The second challenger, was Fan Ching with his three section staff, folded and tucked under his arm. Jon had both wooden swords in his sash as he stepped into the circle. Fan clearly wanted to keep distance between them, and began large sweeping figure eights with the extended flexible weapon. Jon stood quietly and awaited Fan’s execution of a direct strike at distance. When the snap finally came, Jon drew both swords in an assassin’s grip, trapping the staff in an X-block. Immediately, he began spinning into Fan, folding two sections of the staff on themselves and executed an inverted abdominal slash, which would have disemboweled the warrior had they been sharpened steel. Another flawless victory. Two more to go.

Number three was Tong Po, known as a fighter of very high energy and stamina. He was fast and very flexible, and liked to strike at distance with his feet at least seventy percent of the time. The footwork would not give him a great advantage, but Jon’s long reach would force the shorter Asian to incorporate them more in his attacks. True to form, he came in on Jonathan like a human whirlwind. He dropped under Tong’s high spinning kicks, to punch to his open groin and pull out the supporting leg. When Tong fell backwards, Jon drove his head into the prone man’s stomach, and somersaulted over him, locking his legs around Tong’s neck. Before he would lose consciousness, the warrior submitted to Jon’s hold. Only one more to go.

There was a commotion and Yang Thuy was limping out the door of the kwoon.

Another combatant was chosen from those present. Jon was disadvantaged now. He had never seen this man before, and the new man had watched him beat three others. He knew he would have to do something that the new man would never expect. As they entered the circle, Jon calculated the Monkey style stances would disguise his reach, and being a classic form, the warrior would be aware of it’s strengths and weaknesses. Jon would combine the Monkey defense with a Snake style offense. His opponent would never expect that response as he was lured into attacking the Monkey stance. Jonathan capered, enjoying taunting the newcomer, who had adopted a Mantis style fighting stance. As he got close, his opponent shot out a lightning fast snap kick that Jon deflected off his elbow and shoulder. That would leave a bruise, Jon thought. He backed off, and squatted into a low Monkey stance that made his thighs burn. His opponent closed on him with both arms flexed to trap Jon’s from the outside and left his centerline open, Jon shot inside his grasp, with two fingers extended on his right hand and an Eagle’s Beak fist with his left. The left caught the Asian in the solar plexus as the finger jab stopped short on his wind pipe, clearly a lethal combination. The match was over.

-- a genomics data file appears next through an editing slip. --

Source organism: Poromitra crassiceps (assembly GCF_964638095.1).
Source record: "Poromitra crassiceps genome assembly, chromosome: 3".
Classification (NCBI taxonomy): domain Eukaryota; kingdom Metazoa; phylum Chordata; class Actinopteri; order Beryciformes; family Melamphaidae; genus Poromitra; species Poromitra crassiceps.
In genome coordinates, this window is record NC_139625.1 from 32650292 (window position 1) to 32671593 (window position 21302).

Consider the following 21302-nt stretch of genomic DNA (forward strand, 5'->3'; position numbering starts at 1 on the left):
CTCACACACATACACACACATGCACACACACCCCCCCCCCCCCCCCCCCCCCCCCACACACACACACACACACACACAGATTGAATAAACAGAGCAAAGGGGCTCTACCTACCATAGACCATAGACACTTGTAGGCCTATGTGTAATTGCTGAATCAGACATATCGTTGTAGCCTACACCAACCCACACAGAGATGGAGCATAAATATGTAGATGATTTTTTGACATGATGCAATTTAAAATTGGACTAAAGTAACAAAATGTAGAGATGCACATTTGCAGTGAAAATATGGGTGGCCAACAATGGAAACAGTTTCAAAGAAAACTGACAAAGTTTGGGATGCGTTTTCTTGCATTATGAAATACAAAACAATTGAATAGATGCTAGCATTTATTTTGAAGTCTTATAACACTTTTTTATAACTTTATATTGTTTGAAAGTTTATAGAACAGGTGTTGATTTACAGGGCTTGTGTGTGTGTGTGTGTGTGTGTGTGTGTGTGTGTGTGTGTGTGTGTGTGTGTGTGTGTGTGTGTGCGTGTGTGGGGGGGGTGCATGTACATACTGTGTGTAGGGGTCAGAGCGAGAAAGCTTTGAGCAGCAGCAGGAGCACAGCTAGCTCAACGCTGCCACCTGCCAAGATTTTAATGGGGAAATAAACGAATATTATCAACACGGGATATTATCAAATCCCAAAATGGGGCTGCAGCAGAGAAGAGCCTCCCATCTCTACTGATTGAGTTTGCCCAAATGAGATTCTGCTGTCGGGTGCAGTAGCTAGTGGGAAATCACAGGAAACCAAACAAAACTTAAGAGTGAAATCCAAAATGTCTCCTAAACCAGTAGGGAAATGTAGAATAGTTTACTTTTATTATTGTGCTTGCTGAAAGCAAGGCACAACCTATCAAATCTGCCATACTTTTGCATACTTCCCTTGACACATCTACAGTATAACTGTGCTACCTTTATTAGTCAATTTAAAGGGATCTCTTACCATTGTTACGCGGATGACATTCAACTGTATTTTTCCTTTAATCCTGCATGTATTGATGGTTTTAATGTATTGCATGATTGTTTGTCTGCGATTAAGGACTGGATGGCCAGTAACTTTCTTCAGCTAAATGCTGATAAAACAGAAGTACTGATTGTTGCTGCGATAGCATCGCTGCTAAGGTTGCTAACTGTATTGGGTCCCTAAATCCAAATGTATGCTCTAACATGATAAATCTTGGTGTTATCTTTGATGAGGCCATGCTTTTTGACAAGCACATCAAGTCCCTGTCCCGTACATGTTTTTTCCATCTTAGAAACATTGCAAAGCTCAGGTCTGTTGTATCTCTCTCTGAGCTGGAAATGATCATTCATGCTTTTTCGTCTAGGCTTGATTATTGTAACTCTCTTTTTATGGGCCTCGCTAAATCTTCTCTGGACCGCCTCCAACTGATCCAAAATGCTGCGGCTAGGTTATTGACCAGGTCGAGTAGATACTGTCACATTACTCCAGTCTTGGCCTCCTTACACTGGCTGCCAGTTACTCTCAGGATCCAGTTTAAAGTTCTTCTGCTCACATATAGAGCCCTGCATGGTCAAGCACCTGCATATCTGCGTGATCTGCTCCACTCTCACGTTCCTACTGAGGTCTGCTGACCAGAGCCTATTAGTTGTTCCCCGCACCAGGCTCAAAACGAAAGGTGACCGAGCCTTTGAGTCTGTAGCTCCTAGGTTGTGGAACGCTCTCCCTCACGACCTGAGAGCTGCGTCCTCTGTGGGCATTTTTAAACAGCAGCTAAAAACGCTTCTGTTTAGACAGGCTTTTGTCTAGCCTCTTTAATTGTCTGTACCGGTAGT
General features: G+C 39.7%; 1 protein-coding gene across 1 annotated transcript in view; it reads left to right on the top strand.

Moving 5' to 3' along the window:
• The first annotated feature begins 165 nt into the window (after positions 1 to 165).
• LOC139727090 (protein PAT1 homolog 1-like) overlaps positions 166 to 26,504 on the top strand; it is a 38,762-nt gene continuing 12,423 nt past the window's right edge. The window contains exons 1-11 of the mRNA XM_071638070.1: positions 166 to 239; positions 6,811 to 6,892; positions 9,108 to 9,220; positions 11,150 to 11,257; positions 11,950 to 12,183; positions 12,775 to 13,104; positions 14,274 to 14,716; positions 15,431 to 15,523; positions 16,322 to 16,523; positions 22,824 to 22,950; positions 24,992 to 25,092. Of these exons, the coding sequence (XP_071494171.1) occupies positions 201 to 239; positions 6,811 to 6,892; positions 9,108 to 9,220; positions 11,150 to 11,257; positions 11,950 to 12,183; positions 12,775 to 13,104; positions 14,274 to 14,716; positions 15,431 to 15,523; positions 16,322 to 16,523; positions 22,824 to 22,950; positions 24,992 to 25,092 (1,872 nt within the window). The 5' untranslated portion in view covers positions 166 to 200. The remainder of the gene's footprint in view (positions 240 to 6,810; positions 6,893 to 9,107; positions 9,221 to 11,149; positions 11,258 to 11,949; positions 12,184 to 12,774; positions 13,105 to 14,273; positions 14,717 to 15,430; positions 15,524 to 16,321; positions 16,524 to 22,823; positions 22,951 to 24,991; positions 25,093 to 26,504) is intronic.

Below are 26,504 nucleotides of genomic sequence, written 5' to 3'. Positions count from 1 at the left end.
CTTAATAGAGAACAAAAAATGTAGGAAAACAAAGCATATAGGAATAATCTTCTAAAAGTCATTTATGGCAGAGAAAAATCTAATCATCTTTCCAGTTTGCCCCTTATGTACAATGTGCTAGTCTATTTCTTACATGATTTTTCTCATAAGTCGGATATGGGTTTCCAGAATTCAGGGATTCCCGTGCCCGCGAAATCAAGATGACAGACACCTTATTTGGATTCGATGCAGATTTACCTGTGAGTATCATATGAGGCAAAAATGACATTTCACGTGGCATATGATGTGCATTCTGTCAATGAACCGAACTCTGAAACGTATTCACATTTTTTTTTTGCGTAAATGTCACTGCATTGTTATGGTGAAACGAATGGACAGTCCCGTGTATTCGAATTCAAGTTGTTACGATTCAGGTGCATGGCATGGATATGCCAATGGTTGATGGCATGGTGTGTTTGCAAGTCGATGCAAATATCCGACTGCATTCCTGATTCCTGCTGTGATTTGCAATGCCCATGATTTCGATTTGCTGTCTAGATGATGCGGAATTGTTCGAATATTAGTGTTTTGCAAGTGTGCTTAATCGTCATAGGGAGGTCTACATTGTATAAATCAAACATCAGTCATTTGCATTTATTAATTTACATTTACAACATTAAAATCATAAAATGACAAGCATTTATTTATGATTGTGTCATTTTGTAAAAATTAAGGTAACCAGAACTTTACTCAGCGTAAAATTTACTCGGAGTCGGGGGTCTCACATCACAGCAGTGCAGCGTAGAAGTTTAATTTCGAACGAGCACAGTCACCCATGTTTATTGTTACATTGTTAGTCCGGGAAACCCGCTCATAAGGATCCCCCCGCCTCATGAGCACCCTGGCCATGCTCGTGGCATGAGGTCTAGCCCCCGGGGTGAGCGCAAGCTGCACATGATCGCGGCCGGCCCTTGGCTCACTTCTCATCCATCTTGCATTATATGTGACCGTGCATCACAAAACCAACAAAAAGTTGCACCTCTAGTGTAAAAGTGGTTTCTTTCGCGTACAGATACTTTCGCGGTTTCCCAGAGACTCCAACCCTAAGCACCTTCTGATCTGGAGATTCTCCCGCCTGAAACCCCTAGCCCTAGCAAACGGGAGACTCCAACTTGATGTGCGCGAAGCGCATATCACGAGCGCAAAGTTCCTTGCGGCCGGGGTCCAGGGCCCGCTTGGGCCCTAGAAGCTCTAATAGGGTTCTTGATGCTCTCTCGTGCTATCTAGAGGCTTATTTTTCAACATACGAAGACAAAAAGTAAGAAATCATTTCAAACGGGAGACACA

Jon noticed Yang Thuy, standing in the back of the onlookers. He didn’t seem to have a limp anymore. In spite of the subterfuge, Jon had won the event in true Chinese hero fashion. The Elders awarded Jon the pair of gilded temple swords on the jade stand, and bowed to him and his father. Master Kwang had no recourse but to recognize Master Storm as a full Tong Master, of equal value as himself. He would never be tolerated to voice a bigoted opinion in the society again. The issue was considered officially ‘dead.‘ Jon had fairly ‘killed’ it. Elder Chan approached father and son after the awards.

“You barbarians never cease to surprise me,” Elder Chan applauded the pair, “such a wise father, and a strong dutiful son… so very Asian.”

“Honored Elder, I believe you were the least surprised of anyone here,” Jon remarked as he bowed. The Elder returned Jon’s kowtow, and gave him a sly wink.

“Confucius wrote that a travesty of humanity occurred,” the Elder recalled, “when a man was called, something less than a man, and if he was treated such often enough, after a while, that even he would begin to believe it. I read that classic as a boy. Your father taught me as a man, that to underestimate my fellow man, is not due to his lack, but my own, and you taught that to Master Kwang tonight. The very best of us, will never stop learning how to be better humans.”


Tag der Veröffentlichung: 17.07.2009